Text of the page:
There were some very good posters with one indicating that the Brittany is more closely related to the English Setter and the English Pointer more closely related to the German Short Hair Pointer. Another excellent poster was Genetic testing and counseling that stressed breeding known carriers and those known to be free of carrying an unwanted genotype. This poster was in essence the art of breeding combined with genetic knowledge leading to a good breeding program and strengthening the gene pool rather than eliminating strong traits at the expense by elimination of an unwanted genotype.

My assessment is the spin off from basic genetic research to implementation for breeders will take time and the main word is patience until gene markers are known and used in our breeding programs. The Portuguese Water Dog is receiving a lot attention because the breed is small in number, most dogs in the USA trace back to a very small gene pool and the breeders and owners are in total commitment to DNA research. Using this breed as an example, breeders almost eliminated the strength of the gene pool because 16% of the population were known to have a gene marker for GMI-gangliosidosis ( a progressive lethal paralysis in young dogs) and immediately these carrier dogs, identified by gene markers were being neutered or put down so they could not pass on the unwanted gene. However, in so doing they were also eliminating many dogs that possessed wanted traits, and were weakening the gene pool. This is a lesson to Brittany Breeders that when we find gene markers, we want to be sure we know what we are doing when starting a program to eliminate carrier dogs. Obviously the affected dogs must be eliminated from the gene pool, but the carrier dogs must or might be carefully maintained in order to not destroy other wanted and needed traits to strengthen the gene pool. Such a program dictates total openness in breeding known carrier dogs.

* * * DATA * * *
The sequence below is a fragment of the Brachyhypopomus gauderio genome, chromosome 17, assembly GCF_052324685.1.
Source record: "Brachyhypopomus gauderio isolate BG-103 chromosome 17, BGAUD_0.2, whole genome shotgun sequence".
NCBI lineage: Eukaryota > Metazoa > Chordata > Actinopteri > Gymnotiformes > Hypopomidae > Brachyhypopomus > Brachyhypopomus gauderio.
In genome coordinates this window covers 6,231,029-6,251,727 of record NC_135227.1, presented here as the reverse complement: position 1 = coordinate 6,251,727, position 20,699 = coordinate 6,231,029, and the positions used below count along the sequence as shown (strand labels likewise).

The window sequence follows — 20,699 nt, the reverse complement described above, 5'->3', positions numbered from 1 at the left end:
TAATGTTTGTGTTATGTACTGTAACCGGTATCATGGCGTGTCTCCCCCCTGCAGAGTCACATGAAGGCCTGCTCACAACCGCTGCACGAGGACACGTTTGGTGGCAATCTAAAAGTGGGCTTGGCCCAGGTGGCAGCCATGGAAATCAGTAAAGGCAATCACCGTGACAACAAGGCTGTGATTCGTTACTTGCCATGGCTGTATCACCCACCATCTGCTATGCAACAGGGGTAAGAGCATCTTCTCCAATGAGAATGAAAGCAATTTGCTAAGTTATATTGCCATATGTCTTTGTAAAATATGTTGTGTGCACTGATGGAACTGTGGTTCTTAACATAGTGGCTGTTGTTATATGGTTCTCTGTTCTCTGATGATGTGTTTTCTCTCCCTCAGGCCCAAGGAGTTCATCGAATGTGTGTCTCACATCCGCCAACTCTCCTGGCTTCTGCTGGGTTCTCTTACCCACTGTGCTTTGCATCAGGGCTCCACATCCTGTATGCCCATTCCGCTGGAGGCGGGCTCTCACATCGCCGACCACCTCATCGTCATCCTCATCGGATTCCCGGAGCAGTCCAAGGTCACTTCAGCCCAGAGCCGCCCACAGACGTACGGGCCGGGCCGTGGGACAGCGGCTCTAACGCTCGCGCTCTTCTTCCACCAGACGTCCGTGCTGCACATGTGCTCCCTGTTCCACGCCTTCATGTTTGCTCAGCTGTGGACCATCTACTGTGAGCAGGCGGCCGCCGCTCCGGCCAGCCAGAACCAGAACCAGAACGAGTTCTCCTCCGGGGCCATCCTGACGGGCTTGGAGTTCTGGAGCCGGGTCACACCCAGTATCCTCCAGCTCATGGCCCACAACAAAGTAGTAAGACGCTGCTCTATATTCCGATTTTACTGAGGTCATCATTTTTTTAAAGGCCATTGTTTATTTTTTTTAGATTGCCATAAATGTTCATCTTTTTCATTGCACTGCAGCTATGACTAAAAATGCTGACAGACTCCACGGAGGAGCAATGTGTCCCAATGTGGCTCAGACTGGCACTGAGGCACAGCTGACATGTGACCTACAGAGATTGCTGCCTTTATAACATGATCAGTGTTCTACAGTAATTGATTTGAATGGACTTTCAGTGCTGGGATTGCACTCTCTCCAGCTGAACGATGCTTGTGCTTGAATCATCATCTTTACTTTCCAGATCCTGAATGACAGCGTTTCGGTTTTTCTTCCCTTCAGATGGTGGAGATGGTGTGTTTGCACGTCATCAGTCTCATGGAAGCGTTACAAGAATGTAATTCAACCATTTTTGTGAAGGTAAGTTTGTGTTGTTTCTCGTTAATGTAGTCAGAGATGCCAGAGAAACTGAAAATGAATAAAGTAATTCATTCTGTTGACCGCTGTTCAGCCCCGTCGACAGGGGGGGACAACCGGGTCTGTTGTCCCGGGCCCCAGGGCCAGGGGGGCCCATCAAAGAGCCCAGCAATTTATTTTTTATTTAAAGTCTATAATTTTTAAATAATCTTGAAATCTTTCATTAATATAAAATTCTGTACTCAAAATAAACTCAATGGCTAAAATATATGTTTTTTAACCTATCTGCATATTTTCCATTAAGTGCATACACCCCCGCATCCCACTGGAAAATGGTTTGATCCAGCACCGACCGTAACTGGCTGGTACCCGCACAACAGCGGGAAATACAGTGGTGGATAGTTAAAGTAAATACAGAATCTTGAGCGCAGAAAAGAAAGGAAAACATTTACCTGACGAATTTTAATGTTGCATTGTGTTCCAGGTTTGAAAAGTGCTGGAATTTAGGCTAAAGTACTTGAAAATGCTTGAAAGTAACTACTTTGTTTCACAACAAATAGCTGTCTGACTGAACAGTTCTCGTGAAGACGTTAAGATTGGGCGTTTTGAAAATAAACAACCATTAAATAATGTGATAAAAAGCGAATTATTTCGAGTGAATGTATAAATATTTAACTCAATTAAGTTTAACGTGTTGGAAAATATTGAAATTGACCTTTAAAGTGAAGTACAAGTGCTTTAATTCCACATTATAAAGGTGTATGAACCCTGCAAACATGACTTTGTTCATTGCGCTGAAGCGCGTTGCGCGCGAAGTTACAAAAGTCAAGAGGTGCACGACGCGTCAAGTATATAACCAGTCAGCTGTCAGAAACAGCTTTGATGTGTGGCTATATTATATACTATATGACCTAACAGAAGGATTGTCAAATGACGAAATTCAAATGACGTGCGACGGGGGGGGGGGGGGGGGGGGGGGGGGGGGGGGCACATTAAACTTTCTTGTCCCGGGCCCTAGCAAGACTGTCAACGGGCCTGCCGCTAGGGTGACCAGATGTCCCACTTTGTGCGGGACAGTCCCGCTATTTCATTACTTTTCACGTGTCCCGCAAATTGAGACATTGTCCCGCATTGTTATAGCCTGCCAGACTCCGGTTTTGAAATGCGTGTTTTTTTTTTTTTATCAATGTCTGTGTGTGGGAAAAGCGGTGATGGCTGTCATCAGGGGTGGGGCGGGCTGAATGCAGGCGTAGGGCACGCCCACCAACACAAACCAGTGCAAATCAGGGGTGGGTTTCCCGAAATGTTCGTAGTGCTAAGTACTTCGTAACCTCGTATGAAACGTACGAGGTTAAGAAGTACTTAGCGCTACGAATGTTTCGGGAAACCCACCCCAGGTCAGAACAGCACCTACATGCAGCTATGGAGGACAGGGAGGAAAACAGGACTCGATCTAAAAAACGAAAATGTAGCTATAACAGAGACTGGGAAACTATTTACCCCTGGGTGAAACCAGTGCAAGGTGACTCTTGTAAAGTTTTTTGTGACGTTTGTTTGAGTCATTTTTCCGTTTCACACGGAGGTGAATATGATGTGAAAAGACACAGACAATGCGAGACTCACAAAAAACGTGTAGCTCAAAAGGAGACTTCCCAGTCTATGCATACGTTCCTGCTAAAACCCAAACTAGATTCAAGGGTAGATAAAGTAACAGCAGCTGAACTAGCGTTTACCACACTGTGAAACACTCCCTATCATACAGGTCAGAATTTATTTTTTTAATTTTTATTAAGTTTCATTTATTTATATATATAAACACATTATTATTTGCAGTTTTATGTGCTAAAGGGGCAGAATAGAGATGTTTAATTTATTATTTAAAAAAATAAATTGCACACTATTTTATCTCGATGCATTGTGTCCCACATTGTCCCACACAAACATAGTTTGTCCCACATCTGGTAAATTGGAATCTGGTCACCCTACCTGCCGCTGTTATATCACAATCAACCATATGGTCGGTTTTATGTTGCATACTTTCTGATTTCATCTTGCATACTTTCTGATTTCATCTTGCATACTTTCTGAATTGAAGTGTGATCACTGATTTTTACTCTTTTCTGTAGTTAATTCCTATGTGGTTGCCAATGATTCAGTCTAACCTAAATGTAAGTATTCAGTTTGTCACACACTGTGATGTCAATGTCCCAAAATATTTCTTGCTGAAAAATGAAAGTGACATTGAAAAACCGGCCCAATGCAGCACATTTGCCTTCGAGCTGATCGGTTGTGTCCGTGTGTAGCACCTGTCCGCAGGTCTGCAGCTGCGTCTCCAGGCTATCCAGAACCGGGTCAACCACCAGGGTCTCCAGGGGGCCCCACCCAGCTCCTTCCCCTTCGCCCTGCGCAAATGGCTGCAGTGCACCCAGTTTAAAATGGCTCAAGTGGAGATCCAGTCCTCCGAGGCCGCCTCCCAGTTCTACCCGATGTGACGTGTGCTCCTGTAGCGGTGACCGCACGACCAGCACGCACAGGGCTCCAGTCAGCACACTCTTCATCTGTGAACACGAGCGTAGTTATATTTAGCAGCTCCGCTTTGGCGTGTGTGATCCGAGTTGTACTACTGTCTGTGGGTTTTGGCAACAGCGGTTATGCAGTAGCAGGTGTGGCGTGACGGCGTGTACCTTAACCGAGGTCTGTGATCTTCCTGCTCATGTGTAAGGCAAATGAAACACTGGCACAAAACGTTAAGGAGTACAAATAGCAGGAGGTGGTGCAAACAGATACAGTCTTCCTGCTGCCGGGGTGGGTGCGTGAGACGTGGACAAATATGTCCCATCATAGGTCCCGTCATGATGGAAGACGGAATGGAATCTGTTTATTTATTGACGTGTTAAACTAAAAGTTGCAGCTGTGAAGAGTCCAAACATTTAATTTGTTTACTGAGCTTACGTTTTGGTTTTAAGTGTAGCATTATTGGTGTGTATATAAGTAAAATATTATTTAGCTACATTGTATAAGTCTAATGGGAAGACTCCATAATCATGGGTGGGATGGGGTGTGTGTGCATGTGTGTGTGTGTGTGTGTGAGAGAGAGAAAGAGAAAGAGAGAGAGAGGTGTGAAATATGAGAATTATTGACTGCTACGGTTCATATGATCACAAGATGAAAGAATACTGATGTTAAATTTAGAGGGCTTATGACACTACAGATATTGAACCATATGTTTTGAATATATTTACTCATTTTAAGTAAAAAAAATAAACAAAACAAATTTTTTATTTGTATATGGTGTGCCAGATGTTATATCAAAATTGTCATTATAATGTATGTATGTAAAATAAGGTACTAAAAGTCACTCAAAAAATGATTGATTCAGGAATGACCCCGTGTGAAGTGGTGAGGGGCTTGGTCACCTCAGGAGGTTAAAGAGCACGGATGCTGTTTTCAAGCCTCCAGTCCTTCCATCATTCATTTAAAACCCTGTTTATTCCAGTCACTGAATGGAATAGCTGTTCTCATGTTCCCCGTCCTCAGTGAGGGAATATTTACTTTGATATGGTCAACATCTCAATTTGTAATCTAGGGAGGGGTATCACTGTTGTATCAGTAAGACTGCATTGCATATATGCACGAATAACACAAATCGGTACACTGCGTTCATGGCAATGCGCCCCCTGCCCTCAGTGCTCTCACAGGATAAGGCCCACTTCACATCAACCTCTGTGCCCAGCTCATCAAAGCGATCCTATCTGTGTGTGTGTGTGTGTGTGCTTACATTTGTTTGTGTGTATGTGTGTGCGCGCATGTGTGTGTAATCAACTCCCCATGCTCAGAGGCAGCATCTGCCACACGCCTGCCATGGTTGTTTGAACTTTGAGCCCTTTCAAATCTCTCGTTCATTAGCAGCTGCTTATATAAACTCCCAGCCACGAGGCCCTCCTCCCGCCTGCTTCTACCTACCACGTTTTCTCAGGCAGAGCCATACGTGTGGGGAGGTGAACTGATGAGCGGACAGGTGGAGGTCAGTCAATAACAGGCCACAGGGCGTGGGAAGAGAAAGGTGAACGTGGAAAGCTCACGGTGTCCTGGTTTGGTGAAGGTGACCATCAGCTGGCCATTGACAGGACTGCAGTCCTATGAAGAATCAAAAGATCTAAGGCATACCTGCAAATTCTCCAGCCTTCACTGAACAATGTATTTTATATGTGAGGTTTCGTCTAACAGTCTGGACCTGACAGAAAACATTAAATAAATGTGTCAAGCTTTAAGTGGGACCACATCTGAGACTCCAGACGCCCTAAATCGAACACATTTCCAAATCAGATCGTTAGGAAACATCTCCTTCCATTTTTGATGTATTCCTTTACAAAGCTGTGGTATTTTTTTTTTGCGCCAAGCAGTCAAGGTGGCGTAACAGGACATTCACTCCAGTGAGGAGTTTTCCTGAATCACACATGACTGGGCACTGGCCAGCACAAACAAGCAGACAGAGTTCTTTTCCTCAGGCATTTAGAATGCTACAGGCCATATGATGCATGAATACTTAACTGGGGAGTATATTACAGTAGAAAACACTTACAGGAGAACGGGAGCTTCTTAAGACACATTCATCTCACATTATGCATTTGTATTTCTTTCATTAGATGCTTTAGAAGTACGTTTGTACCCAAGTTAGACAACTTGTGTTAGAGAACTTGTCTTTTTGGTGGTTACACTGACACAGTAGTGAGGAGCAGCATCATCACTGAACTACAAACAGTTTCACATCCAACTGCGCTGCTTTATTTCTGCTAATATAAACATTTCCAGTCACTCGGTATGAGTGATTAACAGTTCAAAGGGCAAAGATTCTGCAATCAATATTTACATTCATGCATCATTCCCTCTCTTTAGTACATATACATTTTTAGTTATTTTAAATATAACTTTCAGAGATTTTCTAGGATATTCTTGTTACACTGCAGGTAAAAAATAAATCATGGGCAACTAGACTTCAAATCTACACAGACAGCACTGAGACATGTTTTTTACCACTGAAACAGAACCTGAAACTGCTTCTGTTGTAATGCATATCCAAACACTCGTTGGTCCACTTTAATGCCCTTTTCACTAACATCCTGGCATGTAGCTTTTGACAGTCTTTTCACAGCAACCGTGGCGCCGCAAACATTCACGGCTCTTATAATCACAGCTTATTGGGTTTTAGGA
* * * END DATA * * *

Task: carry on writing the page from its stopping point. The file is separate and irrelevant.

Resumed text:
Hope this has been of help by appraising you of what is going on dog and cat genetic research with researchers in attendance from all over the world. I will report back on tomorrow's sessions.

Day 2

Today's sessions given at the International Conference on cat and dog genetics was full of information about seeking and in some investigations finding new mutations and gene changes leading to disease and identification of some genes for elimination of carrier genes. The dog genome is made up of 3 billion biochemical letters ( amino acids that make up the genome GTAC) and the difference of just one letter being substituted for another in sequence in a gene can change a dog from normal to a carrier or affected with a disease.